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A Language of Its Own

Sense and Meaning in the Making of Western Art Music

A Language of Its Own

Sense and Meaning in the Making of Western Art Music

The Western musical tradition has produced not only music, but also countless writings about music that remain in continuous—and enormously influential—dialogue with their subject. With sweeping scope and philosophical depth, A Language of Its Own traces the past millennium of this ongoing exchange.

Ruth Katz argues that the indispensible relationship between intellectual production and musical creation gave rise to the Western conception of music. This evolving and sometimes conflicted process, in turn, shaped the art form itself. As ideas entered music from the contexts in which it existed, its internal language developed in tandem with shifts in intellectual and social history. Katz explores how this infrastructure allowed music to explain itself from within, creating a self-referential and rational foundation that has begun to erode in recent years.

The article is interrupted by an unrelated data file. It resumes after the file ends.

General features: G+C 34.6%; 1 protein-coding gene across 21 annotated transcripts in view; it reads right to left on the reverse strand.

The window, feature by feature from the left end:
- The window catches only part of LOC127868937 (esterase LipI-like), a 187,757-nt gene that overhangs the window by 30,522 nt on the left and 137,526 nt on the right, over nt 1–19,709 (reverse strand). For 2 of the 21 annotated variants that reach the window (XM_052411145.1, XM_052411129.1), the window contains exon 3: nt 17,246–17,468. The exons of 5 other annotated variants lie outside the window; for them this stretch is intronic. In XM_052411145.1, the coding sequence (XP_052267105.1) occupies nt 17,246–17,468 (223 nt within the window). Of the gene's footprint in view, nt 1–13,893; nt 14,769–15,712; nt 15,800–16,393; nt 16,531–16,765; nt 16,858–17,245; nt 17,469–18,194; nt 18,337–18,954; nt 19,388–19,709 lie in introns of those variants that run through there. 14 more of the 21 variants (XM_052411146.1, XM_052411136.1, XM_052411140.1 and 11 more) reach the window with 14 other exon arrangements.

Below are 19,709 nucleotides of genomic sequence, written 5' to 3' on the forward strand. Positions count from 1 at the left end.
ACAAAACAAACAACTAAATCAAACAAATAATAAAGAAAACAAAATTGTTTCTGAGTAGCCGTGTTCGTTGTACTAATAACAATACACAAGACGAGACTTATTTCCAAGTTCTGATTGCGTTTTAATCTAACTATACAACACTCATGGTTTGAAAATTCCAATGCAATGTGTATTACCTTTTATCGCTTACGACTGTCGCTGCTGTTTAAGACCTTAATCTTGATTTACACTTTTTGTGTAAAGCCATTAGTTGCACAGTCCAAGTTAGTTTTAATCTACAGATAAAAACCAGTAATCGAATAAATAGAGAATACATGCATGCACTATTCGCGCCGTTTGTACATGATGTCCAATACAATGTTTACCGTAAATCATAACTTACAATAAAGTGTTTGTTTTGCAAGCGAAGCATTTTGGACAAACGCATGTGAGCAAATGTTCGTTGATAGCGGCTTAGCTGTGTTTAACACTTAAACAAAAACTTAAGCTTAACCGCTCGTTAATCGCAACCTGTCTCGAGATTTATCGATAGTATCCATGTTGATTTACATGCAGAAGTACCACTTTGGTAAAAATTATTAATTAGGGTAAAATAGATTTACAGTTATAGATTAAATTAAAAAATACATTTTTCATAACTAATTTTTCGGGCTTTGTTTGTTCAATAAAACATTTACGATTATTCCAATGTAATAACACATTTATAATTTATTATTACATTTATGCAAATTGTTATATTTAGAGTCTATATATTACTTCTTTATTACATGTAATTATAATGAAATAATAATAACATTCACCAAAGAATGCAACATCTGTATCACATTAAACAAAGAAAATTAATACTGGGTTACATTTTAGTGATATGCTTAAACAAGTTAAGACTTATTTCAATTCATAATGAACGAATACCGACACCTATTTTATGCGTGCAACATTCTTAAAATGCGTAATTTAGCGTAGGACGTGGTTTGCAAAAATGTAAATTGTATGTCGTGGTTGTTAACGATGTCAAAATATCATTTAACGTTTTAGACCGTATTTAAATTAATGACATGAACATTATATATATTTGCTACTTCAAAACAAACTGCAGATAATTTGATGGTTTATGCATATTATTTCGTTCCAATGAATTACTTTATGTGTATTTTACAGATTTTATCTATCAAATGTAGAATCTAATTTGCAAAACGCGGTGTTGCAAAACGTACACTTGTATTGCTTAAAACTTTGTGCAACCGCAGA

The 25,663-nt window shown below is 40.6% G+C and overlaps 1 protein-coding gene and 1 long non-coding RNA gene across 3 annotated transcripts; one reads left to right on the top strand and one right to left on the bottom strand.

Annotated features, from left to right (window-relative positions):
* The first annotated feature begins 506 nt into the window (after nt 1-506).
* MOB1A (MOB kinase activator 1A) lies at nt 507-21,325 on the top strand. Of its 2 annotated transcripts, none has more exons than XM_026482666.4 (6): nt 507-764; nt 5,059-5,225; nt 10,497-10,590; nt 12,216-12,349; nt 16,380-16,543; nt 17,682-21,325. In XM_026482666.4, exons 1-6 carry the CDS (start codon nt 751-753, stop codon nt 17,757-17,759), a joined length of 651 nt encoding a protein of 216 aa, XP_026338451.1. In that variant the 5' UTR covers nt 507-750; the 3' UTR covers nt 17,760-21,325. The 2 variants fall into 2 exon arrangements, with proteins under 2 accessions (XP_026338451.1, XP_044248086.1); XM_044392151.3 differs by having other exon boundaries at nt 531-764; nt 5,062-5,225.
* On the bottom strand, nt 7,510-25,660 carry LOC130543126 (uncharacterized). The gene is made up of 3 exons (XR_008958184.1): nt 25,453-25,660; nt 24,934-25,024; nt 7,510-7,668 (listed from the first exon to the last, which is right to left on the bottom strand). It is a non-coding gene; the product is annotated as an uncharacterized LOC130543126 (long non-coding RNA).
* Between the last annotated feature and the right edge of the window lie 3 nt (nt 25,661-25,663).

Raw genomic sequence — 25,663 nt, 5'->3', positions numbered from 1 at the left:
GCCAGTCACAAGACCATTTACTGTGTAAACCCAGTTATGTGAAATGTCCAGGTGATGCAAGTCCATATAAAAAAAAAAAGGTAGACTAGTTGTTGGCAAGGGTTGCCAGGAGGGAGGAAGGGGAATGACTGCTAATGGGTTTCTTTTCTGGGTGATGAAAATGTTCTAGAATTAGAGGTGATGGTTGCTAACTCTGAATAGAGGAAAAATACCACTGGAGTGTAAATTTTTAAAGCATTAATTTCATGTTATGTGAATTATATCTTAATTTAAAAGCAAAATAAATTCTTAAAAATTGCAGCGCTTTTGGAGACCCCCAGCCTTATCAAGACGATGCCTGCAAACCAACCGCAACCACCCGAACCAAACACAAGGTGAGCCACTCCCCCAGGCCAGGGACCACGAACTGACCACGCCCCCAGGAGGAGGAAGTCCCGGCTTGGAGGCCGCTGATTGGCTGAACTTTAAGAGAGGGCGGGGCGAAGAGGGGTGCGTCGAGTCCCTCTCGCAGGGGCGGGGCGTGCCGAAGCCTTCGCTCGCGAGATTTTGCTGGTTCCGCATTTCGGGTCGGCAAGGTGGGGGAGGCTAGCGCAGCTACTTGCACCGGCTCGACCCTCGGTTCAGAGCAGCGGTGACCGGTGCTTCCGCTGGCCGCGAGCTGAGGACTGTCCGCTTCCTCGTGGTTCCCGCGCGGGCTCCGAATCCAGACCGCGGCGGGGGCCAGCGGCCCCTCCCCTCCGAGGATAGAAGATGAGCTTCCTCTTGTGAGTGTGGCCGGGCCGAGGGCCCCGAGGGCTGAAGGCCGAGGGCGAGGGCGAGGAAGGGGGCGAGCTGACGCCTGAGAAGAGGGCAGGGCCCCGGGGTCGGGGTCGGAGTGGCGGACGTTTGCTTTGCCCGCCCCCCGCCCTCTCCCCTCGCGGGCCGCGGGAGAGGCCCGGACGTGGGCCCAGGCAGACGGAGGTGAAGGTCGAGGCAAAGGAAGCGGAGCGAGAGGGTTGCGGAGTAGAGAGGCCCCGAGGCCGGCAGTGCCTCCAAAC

A magisterial exploration of a frequently overlooked intersection of Western art and philosophy, A Language of Its Own restores music to its rightful place in the history of ideas.  

384 pages | 4 halftones, 7 line drawings | 6 x 9 | © 2009

History: History of Ideas

Music: General Music

Philosophy: Aesthetics


“This book is the crowning achievement of a first-rate scholar, drawing on decades of intensive as well as extensive expertise. The perspective it offers on Western art music is not just exceptionally well informed but also thoroughly original. Scholars in generations to come will find it an invaluable document of how scholars working at the end of the Western canonic paradigm viewed that paradigm.”